Early in the 90s the Russian Federation went
through an economic crisis that was, worse in comparison to the American Great
Depression and German great depression following the German defeat in the first
world war.

 

Inflation affected the ruble, while, in the
government, smaller parties refused to collaborate with one another which left
the economic landscape in ruins.  Economic changes also allowed a somewhat illegal oligarchy with
origins in the Soviet economic system. Directed by world governments, the World
Bank, and the IMF, Russia began the biggest and most hasty privation of the
markets that the world had never seen before. This was done in order to as quickly
as possible rid the countries from the communist systems. By the time 1950
rolled around, services, trade, retail, and small industries were in the hands
of private corporations.

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After
half of the 90s had passed, Russia implemented a political system with multiple
political parties expressing their precense. However it was more difficult to set
in a place a representatives governmentdue to two key faults of the government
system—the conflict between parliament and president as well as the chaotic amount
of parties.

All the
while, the national government lost control of the bureaucracy and localities;
tax profits had fallen. Following the 1998 economic crisis, Yeltsin was nearing
the end of his professional career. He resigned, and left the government in the
control of Vladimir Putin, who was at that point the Prime Minister. Russia could
not bring foreign investments and then experienced considerable capital
outflows in the past years. Russia’s longer term dilemmas also included a smaller
growing workforce, uncontrollable corruption, and public infrastructure lacking
funds.

 

Political
figure of Navalny as an outcome of Putin’s Policy

 

Prior to Putin
was elected as the new Russian President in the year 2000, he believed that
Russia was a part of the European identity and he couldn’t see Russia separate from
Europe and he would therefore be the leader dedicated to bringing democratic
ideals, livelihood and liberty to the Russians. However, years later, Russia in
control of Putin had altered itself far from recognition from the anarchic, absolute
political mess it was during the control of Yeltsin. In the international
community, Russia faced seperation , economic sanctions, and even a cold war. Back
in Russia, despite economic decay, Putin enjoyed possibly the greatest rating
of any modern Russian leader. However, it is difficult to not recognize that
Putin has made a tremendous impact on Russia and Earth as a whole.

When
Vladimir Putin arrived in his office, Russia just emerged from the horrible market
changes of the 90s and the 1998 crisis. Putin had no large scale economic view:
while Putin cut taxes to assist business, he also nationalized certain sectors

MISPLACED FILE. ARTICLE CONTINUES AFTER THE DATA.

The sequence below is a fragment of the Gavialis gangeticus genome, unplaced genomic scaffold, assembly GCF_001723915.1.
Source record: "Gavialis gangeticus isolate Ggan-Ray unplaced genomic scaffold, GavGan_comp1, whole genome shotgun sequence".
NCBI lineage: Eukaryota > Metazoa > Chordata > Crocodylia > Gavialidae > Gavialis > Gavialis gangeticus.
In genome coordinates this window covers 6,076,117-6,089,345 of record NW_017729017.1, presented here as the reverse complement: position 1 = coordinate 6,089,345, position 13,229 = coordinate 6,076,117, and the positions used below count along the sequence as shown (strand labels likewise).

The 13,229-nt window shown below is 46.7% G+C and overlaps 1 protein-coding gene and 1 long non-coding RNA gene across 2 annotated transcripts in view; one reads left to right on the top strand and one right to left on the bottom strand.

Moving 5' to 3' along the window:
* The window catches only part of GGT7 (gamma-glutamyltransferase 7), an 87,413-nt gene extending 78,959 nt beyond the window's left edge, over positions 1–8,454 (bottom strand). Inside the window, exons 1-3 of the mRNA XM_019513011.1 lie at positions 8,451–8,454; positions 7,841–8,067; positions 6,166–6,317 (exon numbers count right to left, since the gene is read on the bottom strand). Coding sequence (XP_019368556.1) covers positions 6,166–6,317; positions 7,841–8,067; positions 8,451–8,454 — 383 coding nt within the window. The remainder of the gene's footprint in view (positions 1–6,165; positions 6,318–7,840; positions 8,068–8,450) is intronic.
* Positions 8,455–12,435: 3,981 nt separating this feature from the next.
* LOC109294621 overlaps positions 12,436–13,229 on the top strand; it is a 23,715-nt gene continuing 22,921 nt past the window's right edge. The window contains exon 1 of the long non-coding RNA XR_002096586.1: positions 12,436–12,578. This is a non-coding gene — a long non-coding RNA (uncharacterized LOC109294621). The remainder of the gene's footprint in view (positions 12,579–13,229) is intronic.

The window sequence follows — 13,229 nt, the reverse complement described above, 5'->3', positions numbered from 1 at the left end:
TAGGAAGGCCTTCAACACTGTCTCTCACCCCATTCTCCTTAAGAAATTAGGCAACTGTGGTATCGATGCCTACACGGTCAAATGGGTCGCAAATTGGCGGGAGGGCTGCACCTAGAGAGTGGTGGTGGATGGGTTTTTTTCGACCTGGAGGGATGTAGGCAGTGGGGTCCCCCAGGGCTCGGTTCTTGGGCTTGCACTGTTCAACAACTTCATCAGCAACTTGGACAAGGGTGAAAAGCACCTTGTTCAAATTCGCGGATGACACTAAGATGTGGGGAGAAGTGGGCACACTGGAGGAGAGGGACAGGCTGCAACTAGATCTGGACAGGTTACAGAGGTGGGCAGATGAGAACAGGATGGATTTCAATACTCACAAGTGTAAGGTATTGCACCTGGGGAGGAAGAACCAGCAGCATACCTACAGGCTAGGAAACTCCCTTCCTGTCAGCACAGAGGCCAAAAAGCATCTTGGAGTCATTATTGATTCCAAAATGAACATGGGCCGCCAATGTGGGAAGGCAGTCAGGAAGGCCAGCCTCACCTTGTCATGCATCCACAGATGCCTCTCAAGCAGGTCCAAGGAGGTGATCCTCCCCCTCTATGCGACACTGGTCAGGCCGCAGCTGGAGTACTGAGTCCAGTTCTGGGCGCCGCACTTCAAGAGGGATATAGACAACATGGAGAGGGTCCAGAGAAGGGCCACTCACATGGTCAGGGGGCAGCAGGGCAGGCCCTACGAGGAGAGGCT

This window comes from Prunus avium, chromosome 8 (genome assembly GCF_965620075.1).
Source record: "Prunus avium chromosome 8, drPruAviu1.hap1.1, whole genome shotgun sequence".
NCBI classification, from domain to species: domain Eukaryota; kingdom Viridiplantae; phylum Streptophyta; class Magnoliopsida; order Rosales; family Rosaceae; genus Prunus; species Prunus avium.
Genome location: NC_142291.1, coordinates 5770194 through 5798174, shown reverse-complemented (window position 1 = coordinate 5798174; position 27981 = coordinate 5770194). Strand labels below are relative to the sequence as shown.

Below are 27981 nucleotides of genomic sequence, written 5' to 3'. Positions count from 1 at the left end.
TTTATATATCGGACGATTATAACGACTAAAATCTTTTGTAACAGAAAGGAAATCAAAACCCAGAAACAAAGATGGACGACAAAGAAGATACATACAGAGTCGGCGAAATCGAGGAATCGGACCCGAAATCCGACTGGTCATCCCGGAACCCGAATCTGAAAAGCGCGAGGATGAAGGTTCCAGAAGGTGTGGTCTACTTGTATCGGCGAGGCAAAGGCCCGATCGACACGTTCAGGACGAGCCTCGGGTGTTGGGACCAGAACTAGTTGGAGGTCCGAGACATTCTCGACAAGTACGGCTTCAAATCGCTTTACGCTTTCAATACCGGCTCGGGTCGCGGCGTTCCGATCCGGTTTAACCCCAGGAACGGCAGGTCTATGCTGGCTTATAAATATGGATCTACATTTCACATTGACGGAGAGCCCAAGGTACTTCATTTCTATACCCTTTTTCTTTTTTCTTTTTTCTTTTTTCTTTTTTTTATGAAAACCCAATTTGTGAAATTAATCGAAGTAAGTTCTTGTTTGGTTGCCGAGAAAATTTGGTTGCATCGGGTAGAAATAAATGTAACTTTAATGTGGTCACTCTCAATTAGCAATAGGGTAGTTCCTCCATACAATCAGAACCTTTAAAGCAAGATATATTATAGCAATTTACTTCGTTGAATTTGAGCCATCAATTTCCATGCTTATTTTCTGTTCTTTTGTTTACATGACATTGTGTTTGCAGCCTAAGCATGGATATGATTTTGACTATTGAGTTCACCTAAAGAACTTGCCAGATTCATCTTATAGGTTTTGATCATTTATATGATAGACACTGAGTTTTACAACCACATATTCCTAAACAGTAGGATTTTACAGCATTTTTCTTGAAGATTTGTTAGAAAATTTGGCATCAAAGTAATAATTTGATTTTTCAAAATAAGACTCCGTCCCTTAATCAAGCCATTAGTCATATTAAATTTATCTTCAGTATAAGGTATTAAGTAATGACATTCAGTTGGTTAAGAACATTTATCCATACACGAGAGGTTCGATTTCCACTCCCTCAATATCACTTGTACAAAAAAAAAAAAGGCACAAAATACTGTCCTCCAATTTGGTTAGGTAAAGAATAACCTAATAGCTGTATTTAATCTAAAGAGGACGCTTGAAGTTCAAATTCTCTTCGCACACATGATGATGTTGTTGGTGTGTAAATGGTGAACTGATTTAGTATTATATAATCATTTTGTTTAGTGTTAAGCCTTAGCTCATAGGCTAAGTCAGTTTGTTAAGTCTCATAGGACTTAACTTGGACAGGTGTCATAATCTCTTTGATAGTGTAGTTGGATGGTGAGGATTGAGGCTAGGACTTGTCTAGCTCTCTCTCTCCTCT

that were formerly not nationalized. Regardless, unutilized manufacturing and
prices increasing for oil (Russia’s primary export) helped bring in an era of never
before seen wellbeing that Putin is still recognized for, with disposable
income increasing 200% between 1999 and 2006.

Putin may
have swapped on certain economic dilemmas, he has continually progressed toward
more powerful control of his authority. In mid-2004, Putin signed a law that
gave permission to the president to appoint regional governors, a right he
mostly retains in spite of changes prompted by city protests in 2011 to 2012.
Putin’s infamous “castling” with Dmitry Medvedev allowed Putin to become
president once again in 2012. All the while, Russia’s dog on the leash
parliament had passed a law allowing the presidential term increase from 4 to 6
years.

The
worldwide financial crisis hit the growth like train, causing it to completely halt.
While oil money had caused growth, not much progress had been made in
diversifying the economy. Even prior to oil prices dropping and sanctions because
of the Ukraine dilemma came into effect in 2014, economists predicted long-term
stalling of economic growth.

Although
Putin called his government’s response to the ruble dropping in late 2014 “good”,
blame is put on the central bank’s immediate interest rate rises, and a controversial
bond issued by state oil company Rosneft for bring down the Ruble.

With the imprisonmening of oil oligarchs and the murders of multiple prominent opposition
proponents, Putin’s Russia was already a place where dispute was not welcome.
But the key changing moment arrived during the winter of 2011-2012. Opposition
protests for some time threatened a Russian Arab spring in Moscow. Putin acted
rapidly. Multiple criminal cases on suspicious charges were opened against the
anti-corruption proponent, Alexei Navalny, as well as a couple dozen protesters
from the mid-2012 Bolotnaya Square protest.